Context brokering, is a relatively new term that broadly relates to using data to provide a context around a particular issue (other techniques like topic modelling or ‘concept testing’ are sometimes also used to describe a similar analysis process).  Context is particularly valuable where people, in business or government, need to derive insights and understanding around a particular issue, that can be highly complex and involve a large range of data.  This is where context brokering has a strong link to strategy, which is where someone, generally a leader has to take the data and do something with it.

Forming a strategy, or even a plan, generally requires an understanding of what’s going on.  Having a good understanding of the context allows you to both understand what decisions you might need to make and any assumptions that you could be making.  This really isn’t new.  As an analyst, the first thing everyone tells you to do is start by understanding a particular problem or issue.  To do this we generally start by gathering data.  There are many ways we can do this and the choice of method usually depends on the time and resources at our disposal.  But however we do it, be it from simple google searches through to a detailed literature search, the aim is the same - to gather as much data as we can to inform our understanding of a particular issue or topic.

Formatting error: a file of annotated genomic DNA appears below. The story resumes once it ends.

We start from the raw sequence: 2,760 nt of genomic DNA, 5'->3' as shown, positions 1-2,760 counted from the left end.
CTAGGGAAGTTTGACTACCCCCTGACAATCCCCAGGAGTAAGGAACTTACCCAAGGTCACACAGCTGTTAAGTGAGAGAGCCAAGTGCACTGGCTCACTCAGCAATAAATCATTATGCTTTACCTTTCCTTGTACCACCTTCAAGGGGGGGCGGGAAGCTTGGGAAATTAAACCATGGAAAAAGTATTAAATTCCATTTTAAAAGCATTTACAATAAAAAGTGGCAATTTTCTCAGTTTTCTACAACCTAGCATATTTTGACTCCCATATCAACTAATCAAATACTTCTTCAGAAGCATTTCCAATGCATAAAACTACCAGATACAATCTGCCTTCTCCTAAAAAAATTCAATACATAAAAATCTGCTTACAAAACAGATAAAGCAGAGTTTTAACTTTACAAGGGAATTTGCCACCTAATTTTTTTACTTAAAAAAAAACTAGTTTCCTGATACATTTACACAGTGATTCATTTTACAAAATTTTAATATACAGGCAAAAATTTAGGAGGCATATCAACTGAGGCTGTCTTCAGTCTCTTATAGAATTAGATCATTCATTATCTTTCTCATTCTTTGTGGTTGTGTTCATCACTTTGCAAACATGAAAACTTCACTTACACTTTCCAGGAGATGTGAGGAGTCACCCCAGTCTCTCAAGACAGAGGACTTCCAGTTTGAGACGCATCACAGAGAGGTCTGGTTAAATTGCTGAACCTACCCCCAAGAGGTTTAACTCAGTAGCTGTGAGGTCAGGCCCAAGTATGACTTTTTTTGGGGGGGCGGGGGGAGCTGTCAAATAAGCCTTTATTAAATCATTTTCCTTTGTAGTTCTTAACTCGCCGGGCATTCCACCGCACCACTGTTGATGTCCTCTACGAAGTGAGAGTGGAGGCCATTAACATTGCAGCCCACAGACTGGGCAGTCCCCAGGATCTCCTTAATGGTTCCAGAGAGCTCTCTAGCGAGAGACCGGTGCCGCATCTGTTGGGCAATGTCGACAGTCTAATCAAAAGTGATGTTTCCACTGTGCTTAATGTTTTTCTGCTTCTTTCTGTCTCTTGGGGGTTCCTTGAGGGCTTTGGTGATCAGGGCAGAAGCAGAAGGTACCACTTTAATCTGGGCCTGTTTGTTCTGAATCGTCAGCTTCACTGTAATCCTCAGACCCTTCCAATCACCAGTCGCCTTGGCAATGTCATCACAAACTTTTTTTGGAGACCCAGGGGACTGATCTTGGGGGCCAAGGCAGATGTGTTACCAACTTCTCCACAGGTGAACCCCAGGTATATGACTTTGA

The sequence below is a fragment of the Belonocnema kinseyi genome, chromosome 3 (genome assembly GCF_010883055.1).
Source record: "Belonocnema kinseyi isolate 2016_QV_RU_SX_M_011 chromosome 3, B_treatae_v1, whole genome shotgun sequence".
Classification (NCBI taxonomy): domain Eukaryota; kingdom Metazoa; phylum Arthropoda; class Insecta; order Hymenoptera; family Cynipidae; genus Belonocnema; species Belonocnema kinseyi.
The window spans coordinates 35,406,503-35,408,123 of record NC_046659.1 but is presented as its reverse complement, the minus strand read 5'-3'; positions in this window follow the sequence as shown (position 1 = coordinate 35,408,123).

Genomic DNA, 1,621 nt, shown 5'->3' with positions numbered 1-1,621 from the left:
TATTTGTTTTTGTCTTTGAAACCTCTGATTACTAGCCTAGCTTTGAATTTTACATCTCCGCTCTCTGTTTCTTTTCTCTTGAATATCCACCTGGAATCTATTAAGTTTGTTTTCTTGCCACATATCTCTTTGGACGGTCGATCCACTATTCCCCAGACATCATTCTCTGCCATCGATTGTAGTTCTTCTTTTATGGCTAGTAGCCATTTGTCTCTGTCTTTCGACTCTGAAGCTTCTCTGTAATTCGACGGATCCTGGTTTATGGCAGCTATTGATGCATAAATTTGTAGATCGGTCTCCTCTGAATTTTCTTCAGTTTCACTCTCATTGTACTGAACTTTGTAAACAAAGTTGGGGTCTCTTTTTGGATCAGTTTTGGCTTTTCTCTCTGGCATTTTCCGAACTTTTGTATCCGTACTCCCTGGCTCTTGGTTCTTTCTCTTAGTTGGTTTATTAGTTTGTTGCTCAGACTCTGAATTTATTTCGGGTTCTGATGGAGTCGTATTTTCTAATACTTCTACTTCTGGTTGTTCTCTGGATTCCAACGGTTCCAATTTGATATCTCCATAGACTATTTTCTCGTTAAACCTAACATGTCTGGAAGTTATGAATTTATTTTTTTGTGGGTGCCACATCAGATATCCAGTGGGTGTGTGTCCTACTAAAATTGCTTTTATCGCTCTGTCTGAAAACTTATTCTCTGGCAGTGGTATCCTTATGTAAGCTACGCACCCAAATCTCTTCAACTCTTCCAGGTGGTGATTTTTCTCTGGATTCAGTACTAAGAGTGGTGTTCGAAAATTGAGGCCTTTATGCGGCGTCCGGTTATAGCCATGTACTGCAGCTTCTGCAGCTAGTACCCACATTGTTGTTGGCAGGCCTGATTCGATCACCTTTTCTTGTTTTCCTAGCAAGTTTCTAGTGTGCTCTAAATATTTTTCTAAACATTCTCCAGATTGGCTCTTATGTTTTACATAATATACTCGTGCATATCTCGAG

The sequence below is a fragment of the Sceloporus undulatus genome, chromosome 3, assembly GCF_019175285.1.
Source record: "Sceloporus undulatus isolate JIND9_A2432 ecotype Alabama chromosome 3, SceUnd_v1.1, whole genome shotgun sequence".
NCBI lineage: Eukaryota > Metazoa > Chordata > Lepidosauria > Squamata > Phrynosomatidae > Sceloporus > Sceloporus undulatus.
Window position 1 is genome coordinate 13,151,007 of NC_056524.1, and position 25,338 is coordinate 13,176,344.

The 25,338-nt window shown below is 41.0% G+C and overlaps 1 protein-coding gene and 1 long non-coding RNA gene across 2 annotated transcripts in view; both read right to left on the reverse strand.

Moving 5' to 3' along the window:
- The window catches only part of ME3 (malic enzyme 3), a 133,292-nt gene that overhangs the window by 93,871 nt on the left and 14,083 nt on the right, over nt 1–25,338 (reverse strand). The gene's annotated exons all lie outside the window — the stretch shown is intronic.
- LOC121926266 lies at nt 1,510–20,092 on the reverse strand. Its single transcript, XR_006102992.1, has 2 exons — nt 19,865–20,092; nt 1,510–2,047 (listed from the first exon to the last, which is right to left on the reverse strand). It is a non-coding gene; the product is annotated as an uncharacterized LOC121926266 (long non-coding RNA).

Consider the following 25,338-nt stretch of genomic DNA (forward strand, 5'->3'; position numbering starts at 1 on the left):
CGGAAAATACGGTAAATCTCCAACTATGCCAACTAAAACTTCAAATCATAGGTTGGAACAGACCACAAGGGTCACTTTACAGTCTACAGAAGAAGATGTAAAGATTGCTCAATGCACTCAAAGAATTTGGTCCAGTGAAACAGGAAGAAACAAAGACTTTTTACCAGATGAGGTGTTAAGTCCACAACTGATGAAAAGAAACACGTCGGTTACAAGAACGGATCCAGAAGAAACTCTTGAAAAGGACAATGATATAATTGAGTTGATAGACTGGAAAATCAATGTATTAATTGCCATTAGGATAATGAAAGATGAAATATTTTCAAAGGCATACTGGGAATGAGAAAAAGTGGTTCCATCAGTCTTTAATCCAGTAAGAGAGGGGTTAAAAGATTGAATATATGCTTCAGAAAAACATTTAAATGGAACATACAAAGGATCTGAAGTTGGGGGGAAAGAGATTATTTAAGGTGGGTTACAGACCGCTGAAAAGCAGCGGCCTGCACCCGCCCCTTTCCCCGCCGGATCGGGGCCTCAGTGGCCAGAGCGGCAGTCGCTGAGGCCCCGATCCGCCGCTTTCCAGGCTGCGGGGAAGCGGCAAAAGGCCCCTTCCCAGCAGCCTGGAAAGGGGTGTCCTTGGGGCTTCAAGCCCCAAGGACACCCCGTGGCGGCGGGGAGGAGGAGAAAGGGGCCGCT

So, to form a context we need to first gather data and then decide on our approach on delivering a particular outcome (our strategy).  In the modern, data rich world, this is often quite a challenging thing to do - we now live in a time where it’s not about too little data, but too much.  We continually face questions about how reputable our data is, so understanding how to refine and understand the data is becoming increasingly important.  Traditionally, this used to be limited to how much information the human gathering the data could process.  So, in a way, we’re roughly limited to say around 10 reports of maybe 20 pages a report, perhaps a 100, if you’ve got an inhouse team of people and some analysis processes to help you triage and summarise the increasingly complex research data.  

Today though we are a lot less limited by human processing.  There are many options and dashboard solutions that enable people to gather a lot more data and make sense of what is being said.  Making sense of data is now increasingly important and the range and the scale of the data is increasing.  So in some ways, the data available to be understood is far greater, potentially less biased and not limited to the human processing bottleneck.  But, this creates a new range of issues - how accurate are the processing algorithms applied to them and how and where should the human intervene to select out the most important aspects of the data for context?

And this is the challenge we now face - attempting to balance tools and techniques that allow us to gather and structure more data, whilst providing a useful, accurate and informed context that enables us to make better decisions and form policies and actions.  And this is where context brokering can help, but it can be a complicated process that yields deceptively simple outcomes, so to understand how it’s applied and how it can differ to traditionally applied techniques it’s worth considering an example.  Have a look at this post that explains things a little more.   

1 Comment